The CEO's most powerful asset is knowing how to communicate

The world of the CEO is a world of competing priorities: clients must be kept happy, new work must be won, and employees attracted and retained.

The CEO is more than a business leader - they can be a great comms asset too, argues Dan Pender
The CEO is more than a business leader - they can be a great comms asset too, argues Dan Pender

They also may need to engage with audiences that do not necessarily like them.

Knowing why, what and how to communicate, internally and externally, is the CEO’s most powerful asset.

Understanding its power requires understanding how the world of business has changed over the last decade.

The internet has brought the commercial world closer to the consumer, creating new relationship dynamics.

The supermarket, tech company or sportswear brand no longer simply ‘sell products’, but join us in conversation, promote causes, and take stands in social, cultural and political matters.

Employees demand the same. They want to work for companies with vision and purpose.

The CEO isn’t just a businessperson

In order for a CEO to deliver upon their strategic objectives in this new world, they must first acknowledge that they are no longer just the suit at the top of the food chain.

In a post-Steve Jobs world, CEOs are visionaries and leaders as much as they are businesspeople.

They are "scene-setters" and "culture-shapers", and employees look to them for information, guidance, and inspiration.

While many CEOs get the basics of communications right, they still lack an overarching communications strategy.

This, and weaknesses in how CEOs engage, is harming morale and productivity, especially during times of change.

As many as 38 per cent of employees have heard or read a story about their employer in the media before the news was announced internally, while 40 per cent say that, in general, their CEO rates only "okay", "poor" or "very poor" for their communications ability.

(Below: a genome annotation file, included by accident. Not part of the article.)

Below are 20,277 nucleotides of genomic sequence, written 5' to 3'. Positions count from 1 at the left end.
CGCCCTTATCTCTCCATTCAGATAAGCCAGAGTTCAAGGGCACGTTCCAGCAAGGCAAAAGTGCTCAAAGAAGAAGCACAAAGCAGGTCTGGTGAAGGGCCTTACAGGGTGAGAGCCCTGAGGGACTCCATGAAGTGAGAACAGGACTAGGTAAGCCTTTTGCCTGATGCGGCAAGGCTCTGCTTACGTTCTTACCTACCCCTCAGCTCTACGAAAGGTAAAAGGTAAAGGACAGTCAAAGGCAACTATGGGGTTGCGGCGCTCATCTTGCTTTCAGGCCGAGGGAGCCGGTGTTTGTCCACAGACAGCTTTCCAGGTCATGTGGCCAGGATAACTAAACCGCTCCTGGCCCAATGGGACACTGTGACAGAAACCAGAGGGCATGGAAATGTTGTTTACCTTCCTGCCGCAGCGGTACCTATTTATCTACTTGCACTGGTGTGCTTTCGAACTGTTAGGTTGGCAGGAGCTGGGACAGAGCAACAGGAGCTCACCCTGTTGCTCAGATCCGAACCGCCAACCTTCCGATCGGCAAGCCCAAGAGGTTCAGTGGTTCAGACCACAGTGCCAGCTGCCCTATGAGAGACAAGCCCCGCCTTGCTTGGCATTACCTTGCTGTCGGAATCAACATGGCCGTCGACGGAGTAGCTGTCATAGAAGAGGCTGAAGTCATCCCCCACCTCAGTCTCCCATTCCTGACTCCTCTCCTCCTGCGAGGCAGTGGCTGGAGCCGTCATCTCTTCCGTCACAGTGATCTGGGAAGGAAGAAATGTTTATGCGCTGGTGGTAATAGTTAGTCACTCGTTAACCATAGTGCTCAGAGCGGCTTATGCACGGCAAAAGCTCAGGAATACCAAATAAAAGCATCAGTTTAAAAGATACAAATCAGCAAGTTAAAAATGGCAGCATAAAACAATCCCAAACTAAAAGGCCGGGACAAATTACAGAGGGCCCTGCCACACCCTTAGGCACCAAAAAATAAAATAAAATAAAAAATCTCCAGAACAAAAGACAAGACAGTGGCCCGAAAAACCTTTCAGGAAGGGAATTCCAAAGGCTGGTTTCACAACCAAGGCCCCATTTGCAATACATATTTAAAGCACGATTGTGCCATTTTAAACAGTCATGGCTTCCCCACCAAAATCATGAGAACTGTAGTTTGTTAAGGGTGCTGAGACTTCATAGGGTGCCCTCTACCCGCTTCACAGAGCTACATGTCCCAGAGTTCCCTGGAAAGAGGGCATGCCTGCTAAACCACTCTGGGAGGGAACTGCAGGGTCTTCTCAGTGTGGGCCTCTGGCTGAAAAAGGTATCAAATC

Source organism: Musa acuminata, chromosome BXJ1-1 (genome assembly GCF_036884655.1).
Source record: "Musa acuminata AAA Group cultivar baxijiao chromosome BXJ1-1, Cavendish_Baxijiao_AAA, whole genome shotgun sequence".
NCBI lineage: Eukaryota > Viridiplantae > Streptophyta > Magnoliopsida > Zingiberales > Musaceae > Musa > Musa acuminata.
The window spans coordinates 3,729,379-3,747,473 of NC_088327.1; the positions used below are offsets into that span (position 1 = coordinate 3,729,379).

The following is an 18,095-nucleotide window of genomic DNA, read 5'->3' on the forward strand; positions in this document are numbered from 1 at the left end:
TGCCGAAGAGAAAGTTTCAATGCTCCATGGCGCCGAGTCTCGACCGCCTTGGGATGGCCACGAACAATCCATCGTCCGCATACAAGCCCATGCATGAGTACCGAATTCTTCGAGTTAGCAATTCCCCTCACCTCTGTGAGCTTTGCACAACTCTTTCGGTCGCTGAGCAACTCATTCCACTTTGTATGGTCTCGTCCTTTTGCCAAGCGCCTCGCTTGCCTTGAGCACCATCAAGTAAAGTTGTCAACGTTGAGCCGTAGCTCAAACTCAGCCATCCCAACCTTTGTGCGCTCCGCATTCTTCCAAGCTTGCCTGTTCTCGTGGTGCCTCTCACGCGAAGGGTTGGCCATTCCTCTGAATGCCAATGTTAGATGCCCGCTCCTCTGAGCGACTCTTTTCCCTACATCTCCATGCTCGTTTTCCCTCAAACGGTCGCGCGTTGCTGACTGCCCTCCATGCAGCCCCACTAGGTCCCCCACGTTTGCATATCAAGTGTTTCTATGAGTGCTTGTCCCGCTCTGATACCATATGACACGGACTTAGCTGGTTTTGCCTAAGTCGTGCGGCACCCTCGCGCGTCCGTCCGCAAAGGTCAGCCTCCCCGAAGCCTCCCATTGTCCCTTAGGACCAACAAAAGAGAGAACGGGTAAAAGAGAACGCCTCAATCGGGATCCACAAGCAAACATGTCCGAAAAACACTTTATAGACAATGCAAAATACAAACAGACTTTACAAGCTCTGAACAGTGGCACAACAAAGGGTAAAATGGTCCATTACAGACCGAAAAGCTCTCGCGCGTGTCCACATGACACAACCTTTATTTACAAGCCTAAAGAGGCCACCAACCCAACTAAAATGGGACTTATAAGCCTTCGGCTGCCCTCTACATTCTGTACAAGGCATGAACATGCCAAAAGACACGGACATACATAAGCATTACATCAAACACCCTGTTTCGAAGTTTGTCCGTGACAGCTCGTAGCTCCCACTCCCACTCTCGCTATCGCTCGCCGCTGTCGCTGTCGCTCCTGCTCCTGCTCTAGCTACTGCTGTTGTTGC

The best employees value good leadership and direction

When the CEO doesn’t lead or avoids dealing with challenges and crises, these employees grow disillusioned and look elsewhere for work.

In an extremely tight labour market full of opportunity, a confident, proactive CEO is often the only thing keeping a good employee from jumping ship.

When the CEO keeps their door shut, they may even be harming innovation. Two in five employees say they don’t feel comfortable approaching their CEO with a new business idea.

How to improve

CEOs are decision-makers, but decisions often divide, particularly in tough or complex situations.

The CEO should always seek to explain to employees why decisions are taken.

In doing so, they earn respect and trust, while building a culture of open communication.

Second, during a challenging period, the CEO needs to frame the conversation early so the narrative doesn’t run away with itself.

Without the CEO to conduct what can be a noisy symphony of external news stories, negative developments spiral out of control and positive developments get overlooked.

Third, to achieve sustainable, long-term success, the CEO must fully integrate strategic communications into every business department.

No decision should be made without a plan to communicate it.

There is a direct, causal relationship between how much time and money the CEO invests in communications and increased employee retention and revenue.

Getting communications right impacts the bottom line.

A successful organisation is built on successful communication, which in turn is only made possible by a successful organisational culture.

It’s the CEO’s job to lead from the front and own the role of the culture-shaper.

Dan Pender is the managing director of PR360

Thumbnail image ©ThinkstockPhotos

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